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By Dean L. Winslow, MD, FACP, FIDSA
Professor of Medicine, Division of General Medical Disciplines, Division of Infectious Diseases and Geographic Medicine, Stanford University
Dr. Winslow reports no financial relationships relevant to this field of study.
SYNOPSIS: A randomized, controlled trial of E1224 (a ravuconazole prodrug) in different doses and durations was studied in adult patients with chronic indeterminate Chagas disease. Parasite clearance was observed in treated patients, but the response was transient in most patients.
SOURCE: Torrico F, Fascon J, Ortiz L, et al. Treatment of adult chronic indeterminate Chagas disease with benznidazole and three E1224 dosing regimens: A proof-of-concept, randomized, placebo-controlled trial. Lancet Infect Dis 2018 Jan 15: pii: S1473-3099(17)30538-8. [Epub ahead of print].
A proof-of-concept, double-blind, randomized, Phase II clinical trial was conducted in two outpatient units in Bolivia. During 2011-2012, 560 patients with chronic Chagas disease were screened and 231 were randomized. Patients were randomized 1:1:1:1:1 to oral E1224 high dose/eight weeks, low dose/eight weeks, short dose (four weeks E1224 followed by four weeks of placebo), benznidazole 5 mg/kg for 60 days, and placebo for eight weeks. The primary efficacy endpoint was parasitological clearance as assessed by polymerase chain reaction (PCR), and secondary endpoints included serologic response and changes in biomarkers.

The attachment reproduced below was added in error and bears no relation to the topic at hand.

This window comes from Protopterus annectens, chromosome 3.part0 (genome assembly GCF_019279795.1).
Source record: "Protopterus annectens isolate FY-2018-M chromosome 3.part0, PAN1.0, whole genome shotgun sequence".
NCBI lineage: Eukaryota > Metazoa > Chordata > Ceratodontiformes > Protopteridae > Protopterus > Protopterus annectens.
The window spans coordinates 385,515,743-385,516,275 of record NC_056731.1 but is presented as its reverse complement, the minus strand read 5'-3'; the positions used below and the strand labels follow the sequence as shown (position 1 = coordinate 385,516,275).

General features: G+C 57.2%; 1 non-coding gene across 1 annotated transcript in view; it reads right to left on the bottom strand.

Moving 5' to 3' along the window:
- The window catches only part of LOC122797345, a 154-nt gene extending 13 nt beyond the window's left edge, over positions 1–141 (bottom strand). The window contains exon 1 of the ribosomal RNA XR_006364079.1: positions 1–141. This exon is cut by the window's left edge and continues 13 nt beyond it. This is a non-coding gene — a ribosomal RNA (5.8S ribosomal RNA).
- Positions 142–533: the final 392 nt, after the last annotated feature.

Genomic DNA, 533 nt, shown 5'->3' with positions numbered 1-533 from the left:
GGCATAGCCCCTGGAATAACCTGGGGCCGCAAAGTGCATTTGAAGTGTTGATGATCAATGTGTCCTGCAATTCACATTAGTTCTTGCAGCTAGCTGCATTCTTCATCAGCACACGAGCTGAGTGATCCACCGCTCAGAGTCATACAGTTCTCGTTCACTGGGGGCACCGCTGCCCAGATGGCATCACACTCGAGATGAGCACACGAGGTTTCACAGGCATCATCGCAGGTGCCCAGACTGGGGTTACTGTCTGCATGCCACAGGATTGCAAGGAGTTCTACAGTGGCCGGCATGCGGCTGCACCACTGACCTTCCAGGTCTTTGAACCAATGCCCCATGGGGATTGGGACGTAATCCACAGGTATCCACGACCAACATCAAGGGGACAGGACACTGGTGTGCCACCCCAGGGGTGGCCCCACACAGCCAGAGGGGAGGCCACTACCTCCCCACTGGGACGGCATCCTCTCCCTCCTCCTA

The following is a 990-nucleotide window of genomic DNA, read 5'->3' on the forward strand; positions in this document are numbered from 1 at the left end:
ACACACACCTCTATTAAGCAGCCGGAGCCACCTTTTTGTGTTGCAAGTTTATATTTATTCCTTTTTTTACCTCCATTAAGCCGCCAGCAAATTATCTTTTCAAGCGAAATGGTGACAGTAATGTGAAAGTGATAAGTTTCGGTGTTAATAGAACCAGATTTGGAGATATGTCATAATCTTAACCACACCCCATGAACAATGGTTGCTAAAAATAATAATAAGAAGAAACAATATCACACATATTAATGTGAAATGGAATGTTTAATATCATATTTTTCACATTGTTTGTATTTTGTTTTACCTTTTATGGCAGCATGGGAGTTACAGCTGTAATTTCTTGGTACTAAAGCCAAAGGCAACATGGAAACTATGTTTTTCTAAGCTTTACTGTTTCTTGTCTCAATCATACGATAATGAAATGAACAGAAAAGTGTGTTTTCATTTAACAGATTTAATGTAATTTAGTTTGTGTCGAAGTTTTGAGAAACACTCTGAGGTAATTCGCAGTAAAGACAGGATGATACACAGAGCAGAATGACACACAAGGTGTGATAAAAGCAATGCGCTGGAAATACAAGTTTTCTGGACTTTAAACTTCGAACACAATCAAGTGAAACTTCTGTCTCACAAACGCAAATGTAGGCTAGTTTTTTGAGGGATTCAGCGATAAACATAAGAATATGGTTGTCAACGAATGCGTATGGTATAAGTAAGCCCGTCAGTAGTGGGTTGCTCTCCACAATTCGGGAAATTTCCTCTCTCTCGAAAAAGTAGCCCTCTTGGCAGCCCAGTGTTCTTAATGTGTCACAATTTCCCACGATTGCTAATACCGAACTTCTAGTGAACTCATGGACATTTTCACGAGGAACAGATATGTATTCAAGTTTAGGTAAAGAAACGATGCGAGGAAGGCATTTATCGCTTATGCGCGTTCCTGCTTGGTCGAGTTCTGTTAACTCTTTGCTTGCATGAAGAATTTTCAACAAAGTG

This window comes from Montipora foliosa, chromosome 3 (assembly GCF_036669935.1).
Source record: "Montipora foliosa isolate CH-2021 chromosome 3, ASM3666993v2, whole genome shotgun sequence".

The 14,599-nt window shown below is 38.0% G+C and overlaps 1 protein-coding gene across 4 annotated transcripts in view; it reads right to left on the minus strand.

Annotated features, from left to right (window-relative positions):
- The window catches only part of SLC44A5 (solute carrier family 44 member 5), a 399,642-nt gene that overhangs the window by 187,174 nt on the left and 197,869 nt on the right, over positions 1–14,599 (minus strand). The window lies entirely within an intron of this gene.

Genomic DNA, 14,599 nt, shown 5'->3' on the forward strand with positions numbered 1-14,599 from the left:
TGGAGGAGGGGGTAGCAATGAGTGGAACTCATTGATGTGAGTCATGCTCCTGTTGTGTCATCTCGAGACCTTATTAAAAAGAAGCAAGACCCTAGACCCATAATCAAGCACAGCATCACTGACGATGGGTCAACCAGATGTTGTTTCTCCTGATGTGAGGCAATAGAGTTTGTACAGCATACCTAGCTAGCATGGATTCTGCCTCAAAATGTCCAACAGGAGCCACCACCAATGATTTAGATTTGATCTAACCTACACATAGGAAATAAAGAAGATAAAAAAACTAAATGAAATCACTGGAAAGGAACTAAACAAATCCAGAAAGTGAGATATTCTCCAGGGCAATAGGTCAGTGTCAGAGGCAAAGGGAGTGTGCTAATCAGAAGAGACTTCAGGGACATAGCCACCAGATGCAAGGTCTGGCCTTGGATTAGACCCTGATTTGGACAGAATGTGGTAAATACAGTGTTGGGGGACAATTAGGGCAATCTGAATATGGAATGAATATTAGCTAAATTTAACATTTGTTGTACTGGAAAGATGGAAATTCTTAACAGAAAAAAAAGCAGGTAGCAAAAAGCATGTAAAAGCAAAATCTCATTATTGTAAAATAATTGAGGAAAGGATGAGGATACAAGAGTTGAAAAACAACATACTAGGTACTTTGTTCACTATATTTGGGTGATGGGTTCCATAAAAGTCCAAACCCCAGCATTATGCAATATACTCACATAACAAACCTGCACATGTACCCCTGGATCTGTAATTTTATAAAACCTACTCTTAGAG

Parasite clearance was observed with E1224 during treatment administration, but no sustained response was seen with either the low-dose or short-course treatment regimens. Thirteen of 45 (29%) patients treated with high-dose E1224 compared with four of 47 (9%) in the placebo group had sustained responses at 12-month follow up. In contrast, benznidazole had a rapid and sustained effect on parasite clearance, with 37 of 45 (82%) at 12-month follow up as assessed by PCR. Both E1224 and benznidazole were well tolerated, with reversible dose-dependent increase in liver enzymes seen in both E1224- and benznidazole-treated patients, but only six patients in the study (3%) developed treatment-emergent serious adverse events.
This well-designed, randomized, placebo-controlled, proof-of-concept study demonstrated that this new imidazole prodrug had modest in vivo activity as shown by dose-dependent suppression of parasitemia as assessed by PCR. However, it was disappointing that E1224 did not appear as active as benznidazole.
This follows fairly shortly after the publication of another disappointing randomized, placebo-controlled trial in which benznidazole, while showing parasitological clearance, had no clinical efficacy in the treatment of patients with different stages of Chagas cardiomyopathy.1 However, the fact that E1224 demonstrated trypanosomal DNA reduction activity in vivo suggests that trials of E1224 in combination with benznidazole or nifurtimox should be conducted.
Financial Disclosure: Infectious Disease Alert’s Editor Stan Deresinski, MD, FACP, FIDSA, Peer Reviewer Patrick Joseph, MD, Updates Author Carol A. Kemper, MD, FACP, Peer Reviewer Kiran Gajurel, MD, Executive Editor Shelly Morrow Mark, Editor Jonathan Springston, and Editorial Group Manager Terrey L. Hatcher report no financial relationships to this field of study.